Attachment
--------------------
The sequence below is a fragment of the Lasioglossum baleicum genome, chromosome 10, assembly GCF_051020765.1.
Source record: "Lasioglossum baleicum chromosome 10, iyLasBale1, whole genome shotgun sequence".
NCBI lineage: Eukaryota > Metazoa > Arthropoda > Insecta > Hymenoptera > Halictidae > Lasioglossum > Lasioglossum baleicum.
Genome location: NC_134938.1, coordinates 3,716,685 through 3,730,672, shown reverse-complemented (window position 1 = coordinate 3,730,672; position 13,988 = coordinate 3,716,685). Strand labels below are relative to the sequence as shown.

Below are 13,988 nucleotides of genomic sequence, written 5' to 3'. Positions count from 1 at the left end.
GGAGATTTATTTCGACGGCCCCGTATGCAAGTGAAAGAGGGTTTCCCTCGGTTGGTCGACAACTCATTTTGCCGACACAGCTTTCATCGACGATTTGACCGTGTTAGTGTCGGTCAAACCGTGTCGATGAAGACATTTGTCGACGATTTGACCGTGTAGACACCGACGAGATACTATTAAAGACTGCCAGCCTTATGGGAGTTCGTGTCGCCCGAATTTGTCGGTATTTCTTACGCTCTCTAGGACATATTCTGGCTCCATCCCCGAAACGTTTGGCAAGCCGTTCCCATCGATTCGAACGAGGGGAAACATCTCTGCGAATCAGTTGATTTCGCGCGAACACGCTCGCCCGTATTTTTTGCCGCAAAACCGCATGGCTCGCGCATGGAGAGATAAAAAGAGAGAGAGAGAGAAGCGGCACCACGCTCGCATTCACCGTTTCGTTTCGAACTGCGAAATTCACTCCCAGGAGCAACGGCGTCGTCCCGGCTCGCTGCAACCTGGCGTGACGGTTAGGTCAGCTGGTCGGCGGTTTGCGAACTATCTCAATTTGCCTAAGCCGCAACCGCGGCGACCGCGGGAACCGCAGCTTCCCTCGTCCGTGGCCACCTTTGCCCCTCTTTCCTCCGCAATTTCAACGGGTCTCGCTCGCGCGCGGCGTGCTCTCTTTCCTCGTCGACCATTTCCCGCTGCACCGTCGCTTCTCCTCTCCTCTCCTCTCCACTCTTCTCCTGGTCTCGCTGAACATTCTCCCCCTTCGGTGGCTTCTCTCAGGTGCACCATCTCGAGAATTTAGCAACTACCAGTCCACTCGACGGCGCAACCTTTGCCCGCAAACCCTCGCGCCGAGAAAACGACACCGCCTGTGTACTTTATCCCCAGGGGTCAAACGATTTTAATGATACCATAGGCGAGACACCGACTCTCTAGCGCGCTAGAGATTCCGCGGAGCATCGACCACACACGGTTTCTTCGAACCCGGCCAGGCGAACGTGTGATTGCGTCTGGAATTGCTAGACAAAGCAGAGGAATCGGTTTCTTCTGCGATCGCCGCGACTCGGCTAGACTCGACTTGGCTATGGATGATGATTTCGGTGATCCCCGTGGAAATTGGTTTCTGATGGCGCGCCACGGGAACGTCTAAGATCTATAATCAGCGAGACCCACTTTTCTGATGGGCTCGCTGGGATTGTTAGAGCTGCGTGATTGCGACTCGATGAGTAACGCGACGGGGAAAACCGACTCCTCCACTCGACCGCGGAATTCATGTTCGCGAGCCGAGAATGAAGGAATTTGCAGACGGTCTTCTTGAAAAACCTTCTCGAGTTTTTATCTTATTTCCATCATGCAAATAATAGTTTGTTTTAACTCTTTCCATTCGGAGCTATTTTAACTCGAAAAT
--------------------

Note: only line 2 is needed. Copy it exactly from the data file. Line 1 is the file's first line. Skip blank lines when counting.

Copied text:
Source record: "Lasioglossum baleicum chromosome 10, iyLasBale1, whole genome shotgun sequence".